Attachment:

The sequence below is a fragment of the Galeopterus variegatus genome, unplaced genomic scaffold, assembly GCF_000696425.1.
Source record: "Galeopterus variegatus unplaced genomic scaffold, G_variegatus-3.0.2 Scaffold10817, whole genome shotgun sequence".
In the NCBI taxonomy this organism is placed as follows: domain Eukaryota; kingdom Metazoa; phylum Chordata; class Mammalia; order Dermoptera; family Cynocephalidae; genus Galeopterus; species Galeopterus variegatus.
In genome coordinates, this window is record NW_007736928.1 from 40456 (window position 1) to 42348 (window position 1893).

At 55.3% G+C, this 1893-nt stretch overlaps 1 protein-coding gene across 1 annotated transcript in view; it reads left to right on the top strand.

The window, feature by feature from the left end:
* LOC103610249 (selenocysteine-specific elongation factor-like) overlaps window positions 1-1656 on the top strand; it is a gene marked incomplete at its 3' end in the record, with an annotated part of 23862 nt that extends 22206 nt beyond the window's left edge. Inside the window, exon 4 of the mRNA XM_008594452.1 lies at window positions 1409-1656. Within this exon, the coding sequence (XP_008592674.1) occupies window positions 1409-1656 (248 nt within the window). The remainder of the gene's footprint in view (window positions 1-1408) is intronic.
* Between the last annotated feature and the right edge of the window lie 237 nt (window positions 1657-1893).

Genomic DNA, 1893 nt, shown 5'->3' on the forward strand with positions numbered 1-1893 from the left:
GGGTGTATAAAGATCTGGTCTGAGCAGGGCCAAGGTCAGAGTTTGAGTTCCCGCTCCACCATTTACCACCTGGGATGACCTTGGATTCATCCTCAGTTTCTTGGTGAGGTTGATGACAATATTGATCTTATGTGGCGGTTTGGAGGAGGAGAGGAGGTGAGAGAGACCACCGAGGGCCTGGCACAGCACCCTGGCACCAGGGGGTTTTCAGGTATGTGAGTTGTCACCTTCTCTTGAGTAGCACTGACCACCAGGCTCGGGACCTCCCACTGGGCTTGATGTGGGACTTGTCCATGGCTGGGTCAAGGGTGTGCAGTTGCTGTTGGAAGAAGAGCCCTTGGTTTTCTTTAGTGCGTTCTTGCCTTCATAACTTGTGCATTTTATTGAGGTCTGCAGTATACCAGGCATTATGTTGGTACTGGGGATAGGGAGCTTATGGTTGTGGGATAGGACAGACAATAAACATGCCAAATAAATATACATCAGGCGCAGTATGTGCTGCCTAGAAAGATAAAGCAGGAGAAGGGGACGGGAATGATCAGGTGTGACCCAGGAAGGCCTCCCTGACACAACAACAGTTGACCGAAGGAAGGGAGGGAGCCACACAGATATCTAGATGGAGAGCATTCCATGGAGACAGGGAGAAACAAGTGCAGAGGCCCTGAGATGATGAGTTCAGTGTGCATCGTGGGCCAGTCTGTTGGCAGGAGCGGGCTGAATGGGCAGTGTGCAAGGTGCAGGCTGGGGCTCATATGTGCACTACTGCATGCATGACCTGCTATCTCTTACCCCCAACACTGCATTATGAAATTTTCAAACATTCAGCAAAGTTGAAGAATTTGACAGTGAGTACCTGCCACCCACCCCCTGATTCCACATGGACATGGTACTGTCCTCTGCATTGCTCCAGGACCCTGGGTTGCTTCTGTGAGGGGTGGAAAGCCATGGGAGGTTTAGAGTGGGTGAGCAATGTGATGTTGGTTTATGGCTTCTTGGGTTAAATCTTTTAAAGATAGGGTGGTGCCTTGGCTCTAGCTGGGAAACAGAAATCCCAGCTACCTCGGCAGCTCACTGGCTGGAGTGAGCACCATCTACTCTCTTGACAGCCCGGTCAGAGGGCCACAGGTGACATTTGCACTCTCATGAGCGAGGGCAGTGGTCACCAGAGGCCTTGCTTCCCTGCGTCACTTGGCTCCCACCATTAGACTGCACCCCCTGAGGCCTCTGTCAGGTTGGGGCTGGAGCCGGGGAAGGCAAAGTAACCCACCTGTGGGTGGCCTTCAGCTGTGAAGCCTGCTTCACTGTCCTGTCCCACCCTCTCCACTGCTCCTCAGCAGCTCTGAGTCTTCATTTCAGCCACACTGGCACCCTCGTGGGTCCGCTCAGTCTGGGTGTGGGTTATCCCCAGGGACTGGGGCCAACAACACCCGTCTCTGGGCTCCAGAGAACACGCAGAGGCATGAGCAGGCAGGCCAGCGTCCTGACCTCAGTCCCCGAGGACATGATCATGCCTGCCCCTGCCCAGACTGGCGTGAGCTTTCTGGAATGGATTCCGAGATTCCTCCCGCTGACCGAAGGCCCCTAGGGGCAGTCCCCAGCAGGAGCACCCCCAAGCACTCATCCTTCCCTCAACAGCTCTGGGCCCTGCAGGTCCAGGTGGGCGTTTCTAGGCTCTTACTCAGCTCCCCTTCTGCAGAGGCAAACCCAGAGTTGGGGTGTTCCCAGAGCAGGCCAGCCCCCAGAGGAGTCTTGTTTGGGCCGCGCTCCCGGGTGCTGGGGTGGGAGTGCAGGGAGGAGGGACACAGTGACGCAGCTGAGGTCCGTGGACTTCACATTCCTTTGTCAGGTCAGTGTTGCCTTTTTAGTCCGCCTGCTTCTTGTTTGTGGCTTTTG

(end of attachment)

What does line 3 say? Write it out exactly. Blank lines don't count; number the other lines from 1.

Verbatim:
In the NCBI taxonomy this organism is placed as follows: domain Eukaryota; kingdom Metazoa; phylum Chordata; class Mammalia; order Dermoptera; family Cynocephalidae; genus Galeopterus; species Galeopterus variegatus.